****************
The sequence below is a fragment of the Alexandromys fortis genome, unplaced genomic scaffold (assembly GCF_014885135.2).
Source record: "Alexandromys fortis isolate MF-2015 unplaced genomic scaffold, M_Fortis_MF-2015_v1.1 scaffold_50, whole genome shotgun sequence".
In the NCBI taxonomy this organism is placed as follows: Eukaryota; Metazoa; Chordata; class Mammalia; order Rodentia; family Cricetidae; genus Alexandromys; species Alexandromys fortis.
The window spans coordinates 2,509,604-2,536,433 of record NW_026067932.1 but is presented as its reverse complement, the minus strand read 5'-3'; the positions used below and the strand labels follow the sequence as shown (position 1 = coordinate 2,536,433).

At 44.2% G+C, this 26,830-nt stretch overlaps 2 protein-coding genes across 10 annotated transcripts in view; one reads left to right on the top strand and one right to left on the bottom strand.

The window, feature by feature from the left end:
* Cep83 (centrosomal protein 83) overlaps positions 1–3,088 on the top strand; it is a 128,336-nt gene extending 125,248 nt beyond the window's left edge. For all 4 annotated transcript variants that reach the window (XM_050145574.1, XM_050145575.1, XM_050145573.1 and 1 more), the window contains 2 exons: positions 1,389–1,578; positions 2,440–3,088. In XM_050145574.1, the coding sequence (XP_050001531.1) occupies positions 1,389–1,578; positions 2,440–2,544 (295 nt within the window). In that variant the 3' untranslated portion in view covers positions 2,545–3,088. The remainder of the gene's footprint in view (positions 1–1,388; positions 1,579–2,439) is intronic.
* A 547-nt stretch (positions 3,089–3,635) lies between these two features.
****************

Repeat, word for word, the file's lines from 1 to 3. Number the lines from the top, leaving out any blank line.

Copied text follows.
The sequence below is a fragment of the Alexandromys fortis genome, unplaced genomic scaffold (assembly GCF_014885135.2).
Source record: "Alexandromys fortis isolate MF-2015 unplaced genomic scaffold, M_Fortis_MF-2015_v1.1 scaffold_50, whole genome shotgun sequence".
In the NCBI taxonomy this organism is placed as follows: Eukaryota; Metazoa; Chordata; class Mammalia; order Rodentia; family Cricetidae; genus Alexandromys; species Alexandromys fortis.